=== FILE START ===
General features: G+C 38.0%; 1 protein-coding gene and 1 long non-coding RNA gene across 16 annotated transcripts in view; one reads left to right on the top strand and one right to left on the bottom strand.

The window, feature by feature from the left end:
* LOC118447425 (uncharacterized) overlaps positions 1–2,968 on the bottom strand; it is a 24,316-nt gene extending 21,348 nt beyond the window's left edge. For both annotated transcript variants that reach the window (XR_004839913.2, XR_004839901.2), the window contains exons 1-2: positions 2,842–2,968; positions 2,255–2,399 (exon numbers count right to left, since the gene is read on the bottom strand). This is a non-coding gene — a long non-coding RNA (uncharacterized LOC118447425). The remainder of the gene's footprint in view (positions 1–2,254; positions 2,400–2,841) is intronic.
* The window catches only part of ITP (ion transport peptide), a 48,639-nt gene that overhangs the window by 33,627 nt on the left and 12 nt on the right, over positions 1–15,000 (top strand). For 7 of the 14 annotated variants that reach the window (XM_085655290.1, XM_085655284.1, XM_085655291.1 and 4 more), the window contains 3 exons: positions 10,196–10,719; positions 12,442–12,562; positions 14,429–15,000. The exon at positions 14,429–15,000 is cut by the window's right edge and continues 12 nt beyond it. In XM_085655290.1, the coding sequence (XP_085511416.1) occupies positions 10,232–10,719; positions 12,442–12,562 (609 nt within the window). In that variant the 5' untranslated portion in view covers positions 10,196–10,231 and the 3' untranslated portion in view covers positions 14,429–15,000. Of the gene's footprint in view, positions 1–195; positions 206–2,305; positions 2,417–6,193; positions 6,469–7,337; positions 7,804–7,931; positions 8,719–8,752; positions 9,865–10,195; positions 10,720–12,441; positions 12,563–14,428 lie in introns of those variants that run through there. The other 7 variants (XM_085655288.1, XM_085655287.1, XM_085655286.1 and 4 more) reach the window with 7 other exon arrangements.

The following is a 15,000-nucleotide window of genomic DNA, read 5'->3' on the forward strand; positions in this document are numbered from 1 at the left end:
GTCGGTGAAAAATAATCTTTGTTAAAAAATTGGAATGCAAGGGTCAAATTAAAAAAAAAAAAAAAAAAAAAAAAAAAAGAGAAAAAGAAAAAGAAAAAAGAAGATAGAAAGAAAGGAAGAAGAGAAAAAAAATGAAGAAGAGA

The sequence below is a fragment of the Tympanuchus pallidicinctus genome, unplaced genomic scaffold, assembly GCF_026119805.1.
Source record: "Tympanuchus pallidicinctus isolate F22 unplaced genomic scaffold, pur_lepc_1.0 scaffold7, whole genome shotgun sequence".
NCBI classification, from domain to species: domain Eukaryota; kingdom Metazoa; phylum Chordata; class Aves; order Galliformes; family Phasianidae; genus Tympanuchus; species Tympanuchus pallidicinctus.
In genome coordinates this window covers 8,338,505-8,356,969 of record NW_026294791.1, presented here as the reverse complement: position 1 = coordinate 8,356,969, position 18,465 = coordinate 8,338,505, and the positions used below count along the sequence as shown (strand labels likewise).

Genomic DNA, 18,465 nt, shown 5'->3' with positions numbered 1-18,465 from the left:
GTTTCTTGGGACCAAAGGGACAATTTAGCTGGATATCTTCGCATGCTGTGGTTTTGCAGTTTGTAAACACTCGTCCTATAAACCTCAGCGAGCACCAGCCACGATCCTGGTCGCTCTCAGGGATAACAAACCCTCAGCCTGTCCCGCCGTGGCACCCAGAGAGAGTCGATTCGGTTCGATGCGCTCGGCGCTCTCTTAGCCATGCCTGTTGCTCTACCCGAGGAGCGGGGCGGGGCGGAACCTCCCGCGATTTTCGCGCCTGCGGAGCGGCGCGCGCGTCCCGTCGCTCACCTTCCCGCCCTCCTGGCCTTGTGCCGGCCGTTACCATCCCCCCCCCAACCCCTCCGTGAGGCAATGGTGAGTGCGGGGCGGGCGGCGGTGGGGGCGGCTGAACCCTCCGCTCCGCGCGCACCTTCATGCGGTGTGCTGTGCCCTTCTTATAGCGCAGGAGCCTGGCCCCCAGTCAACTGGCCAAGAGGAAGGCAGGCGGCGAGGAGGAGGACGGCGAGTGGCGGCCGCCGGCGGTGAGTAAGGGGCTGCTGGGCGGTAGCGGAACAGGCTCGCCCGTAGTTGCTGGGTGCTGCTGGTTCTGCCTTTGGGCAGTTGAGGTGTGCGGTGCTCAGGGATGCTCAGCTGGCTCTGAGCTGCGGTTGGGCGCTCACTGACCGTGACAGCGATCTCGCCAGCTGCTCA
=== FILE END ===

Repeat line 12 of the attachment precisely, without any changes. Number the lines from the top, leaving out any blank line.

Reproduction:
GTTTCTTGGGACCAAAGGGACAATTTAGCTGGATATCTTCGCATGCTGTGGTTTTGCAGTTTGTAAACACTCGTCCTATAAACCTCAGCGAGCACCAGCCACGATCCTGGTCGCTCTCAGGGATAACAAACCCTCAGCCTGTCCCGCCGTGGCACCCAGAGAGAGTCGATTCGGTTCGATGCGCTCGGCGCTCTCTTAGCCATGCCTGTTGCTCTACCCGAGGAGCGGGGCGGGGCGGAACCTCCCGCGATTTTCGCGCCTGCGGAGCGGCGCGCGCGTCCCGTCGCTCACCTTCCCGCCCTCCTGGCCTTGTGCCGGCCGTTACCATCCCCCCCCCAACCCCTCCGTGAGGCAATGGTGAGTGCGGGGCGGGCGGCGGTGGGGGCGGCTGAACCCTCCGCTCCGCGCGCACCTTCATGCGGTGTGCTGTGCCCTTCTTATAGCGCAGGAGCCTGGCCCCCAGTCAACTGGCCAAGAGGAAGGCAGGCGGCGAGGAGGAGGACGGCGAGTGGCGGCCGCCGGCGGTGAGTAAGGGGCTGCTGGGCGGTAGCGGAACAGGCTCGCCCGTAGTTGCTGGGTGCTGCTGGTTCTGCCTTTGGGCAGTTGAGGTGTGCGGTGCTCAGGGATGCTCAGCTGGCTCTGAGCTGCGGTTGGGCGCTCACTGACCGTGACAGCGATCTCGCCAGCTGCTCA